I decide to do it free, without a rope or netAndrew Waterhouse
Welcome back to Beyond English’s AQA Love and Relationships poetry bonanza. This week, we’re exploring Climbing My Grandfather by Andrew Waterhouse. We’ll be focusing on:
Climbing My Grandfather Context
Climbing My Grandfather is a late 20th century poem by the northern English poet Andrew Waterhouse. Waterhouse was born in Lincolnshire in 1958. He lived in Northumberland where he worked as a teacher and freelance writer. In 2000 he won a prestigious poetry prize for his first collection of poetry, In. Following this, he gave up his job teaching so that he could devote himself to writing full time. Sadly, he had always struggled with depression and, whilst working on poems for a second collection in 2001, he took his own life. The poem Climbing My Grandfather is a memorable portrait of his own grandfather and the relationship he had with him.
Climbing My Grandfather Structure
Climbing My Grandfather is a free verse poem, released from the constraints of a regular rhyme or rhythm. This, and the first person narration, makes the reader feel a part of the poet’s own memories and emotions. Long sentences and enjambment (the extension of a line or phrase of poetry into the next line) are used to reflect the long and steady nature of the metaphorical climb the poet is taking. The poem is written as a journey up the man’s figure. Each line takes us closer to the ‘summit’, learning more about the grandfather and allowing us to feel the extraordinary effort of the progress. Visually, the poem is solid and stable in shape – like the mountain and like the man.
Climbing My Grandfather Poem Analysis
Climbing My Grandfather focuses on the relationship between the poet and his grandfather. We are left with a rather ambiguous interpretation – on the one hand we can imagine he is describing the real life events of climbing up onto his grandfather’s lap and shoulders as a small boy. On the other hand we can see the comparison between his relationship with his grandfather and climbing to be a metaphorical one, an example of an extended metaphor that continues throughout the poem and expresses the growing bond and connection that the poet feels with his grandfather. The metaphor of climbing gives the poet the opportunity to show the difficulties in traversing and knowing a man he describes as a mountain.
This is not an easy relationship; like most familial relations it has hardships and worries. From the first line: ‘I decide to do it free’ we see a level of confidence in the relationship with the grandfather, but also an element of risk. The poet does not take the easy option of the ‘rope or net’ and seems to experience more of his grandfather because of it. Later, he describes the reach for the ‘summit’, the knowing of his grandfather as physically draining. It causes him to gasp ‘for breath’ and he ‘can only lie watching’ after the exhaustive trial.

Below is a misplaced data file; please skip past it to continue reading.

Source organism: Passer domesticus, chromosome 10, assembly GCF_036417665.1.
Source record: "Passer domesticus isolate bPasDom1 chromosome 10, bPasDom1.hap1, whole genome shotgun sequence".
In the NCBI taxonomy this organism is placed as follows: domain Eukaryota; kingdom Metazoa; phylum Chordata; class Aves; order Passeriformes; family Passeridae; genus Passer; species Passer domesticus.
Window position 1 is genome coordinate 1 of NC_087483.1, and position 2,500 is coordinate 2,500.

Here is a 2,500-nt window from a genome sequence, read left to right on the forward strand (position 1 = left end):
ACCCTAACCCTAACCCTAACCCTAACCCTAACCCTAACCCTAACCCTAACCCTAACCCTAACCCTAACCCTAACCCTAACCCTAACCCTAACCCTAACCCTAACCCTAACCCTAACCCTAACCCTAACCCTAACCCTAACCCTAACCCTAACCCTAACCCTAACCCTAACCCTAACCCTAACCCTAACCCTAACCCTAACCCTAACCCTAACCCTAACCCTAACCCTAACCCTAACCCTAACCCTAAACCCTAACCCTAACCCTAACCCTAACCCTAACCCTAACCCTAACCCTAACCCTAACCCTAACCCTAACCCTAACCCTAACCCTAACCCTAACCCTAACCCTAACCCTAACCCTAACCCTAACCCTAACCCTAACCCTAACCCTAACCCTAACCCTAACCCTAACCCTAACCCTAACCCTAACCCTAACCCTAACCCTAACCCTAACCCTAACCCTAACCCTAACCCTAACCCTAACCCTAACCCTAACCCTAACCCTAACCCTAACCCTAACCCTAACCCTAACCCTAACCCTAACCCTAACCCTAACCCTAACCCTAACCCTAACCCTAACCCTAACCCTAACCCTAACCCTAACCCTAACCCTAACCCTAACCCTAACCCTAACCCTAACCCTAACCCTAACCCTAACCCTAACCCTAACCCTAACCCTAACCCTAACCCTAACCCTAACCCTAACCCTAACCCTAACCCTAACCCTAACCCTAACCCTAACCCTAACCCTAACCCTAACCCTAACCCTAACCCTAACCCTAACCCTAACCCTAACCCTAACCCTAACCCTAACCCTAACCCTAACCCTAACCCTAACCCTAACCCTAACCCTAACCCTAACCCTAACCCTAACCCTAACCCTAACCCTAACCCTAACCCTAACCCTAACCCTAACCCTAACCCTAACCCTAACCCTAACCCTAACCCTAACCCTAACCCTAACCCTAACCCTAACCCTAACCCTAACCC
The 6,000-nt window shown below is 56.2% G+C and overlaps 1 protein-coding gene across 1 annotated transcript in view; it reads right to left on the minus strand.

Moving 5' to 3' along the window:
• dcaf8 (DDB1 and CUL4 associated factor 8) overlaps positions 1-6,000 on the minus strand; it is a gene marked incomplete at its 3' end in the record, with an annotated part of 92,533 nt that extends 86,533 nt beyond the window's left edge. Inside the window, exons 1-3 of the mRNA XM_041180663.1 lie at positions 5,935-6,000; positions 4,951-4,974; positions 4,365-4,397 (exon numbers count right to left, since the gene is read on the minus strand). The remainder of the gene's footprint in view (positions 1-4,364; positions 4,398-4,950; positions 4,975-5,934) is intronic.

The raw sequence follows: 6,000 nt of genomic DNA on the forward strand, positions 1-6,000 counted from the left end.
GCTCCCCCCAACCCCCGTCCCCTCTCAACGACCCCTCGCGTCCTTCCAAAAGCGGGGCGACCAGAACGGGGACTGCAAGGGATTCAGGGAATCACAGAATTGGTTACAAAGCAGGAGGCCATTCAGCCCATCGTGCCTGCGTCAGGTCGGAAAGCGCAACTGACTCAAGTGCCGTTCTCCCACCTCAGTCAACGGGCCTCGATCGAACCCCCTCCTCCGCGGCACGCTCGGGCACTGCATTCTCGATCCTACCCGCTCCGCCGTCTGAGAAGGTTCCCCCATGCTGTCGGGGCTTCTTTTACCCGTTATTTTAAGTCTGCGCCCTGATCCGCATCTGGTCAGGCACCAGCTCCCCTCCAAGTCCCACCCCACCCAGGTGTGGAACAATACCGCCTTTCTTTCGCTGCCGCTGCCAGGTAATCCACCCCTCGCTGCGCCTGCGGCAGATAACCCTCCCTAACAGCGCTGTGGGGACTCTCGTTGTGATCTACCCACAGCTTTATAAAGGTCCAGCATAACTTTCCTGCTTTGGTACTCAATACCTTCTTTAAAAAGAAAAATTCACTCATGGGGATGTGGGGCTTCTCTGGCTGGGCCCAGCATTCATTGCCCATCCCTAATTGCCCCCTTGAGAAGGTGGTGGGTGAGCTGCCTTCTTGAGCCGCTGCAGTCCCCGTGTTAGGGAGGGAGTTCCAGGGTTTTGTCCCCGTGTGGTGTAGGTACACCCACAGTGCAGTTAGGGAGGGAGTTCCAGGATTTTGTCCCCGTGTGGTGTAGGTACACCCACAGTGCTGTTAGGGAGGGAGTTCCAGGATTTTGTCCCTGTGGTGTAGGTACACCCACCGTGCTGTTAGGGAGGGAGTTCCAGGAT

The grandfather’s physical appearance is lovingly described, from his old brogues (‘dusty and cracked’) to his ‘soft and white’ hair (compared to snow). The old man’s hands are ‘earth-stained’, implying a love of the soil and the outdoors, and the nails ‘give good purchase’, perhaps showing that the grandfather is always there for the poet; he gives a ‘helping hand’ so to speak.
The grandfather’s body is used as a crutch for the young man as he climbs up the old stitches and scars (‘the glassy ridge of a scar’), implying that he learns from the grandfather’s experiences. The grandfather’s shoulder is ‘still firm’ and the poet can ‘rest for a while in the shade’ showing us that the relationship between the poet and his grandfather is a strong, encouraging and harbouring one. The poet feels safe in the grandfather’s physical and metaphorical embrace.
Later the poet describes himself drinking ‘among teeth’ referring to the conversations the pair have. The grandfather clearly gives good advice as the poet feels ‘refreshed’ after this. At the end of the poem, the poet has clearly completed a metaphorical journey – he has gone from ‘trying to get a grip’ and discovering his relative to ‘knowing’ his grandfather and ‘his good heart’.
Language that relates back the childlike wonder of the actual climb up the grandfather appears throughout the poem too: ‘finger is smooth and thick like warm ice’, ‘a smiling mouth’, ‘watch a pupil slowly open and close’; each reflect the simpler language of a small child and the things they focus on, such as the fascination with the opening and closing pupil.
The theme of family bonds is one that pops up in a number of the poems in this collection and there is a wealth of poems to compare this one to, including Letters From Yorkshire, Follower and Before You Were Mine.
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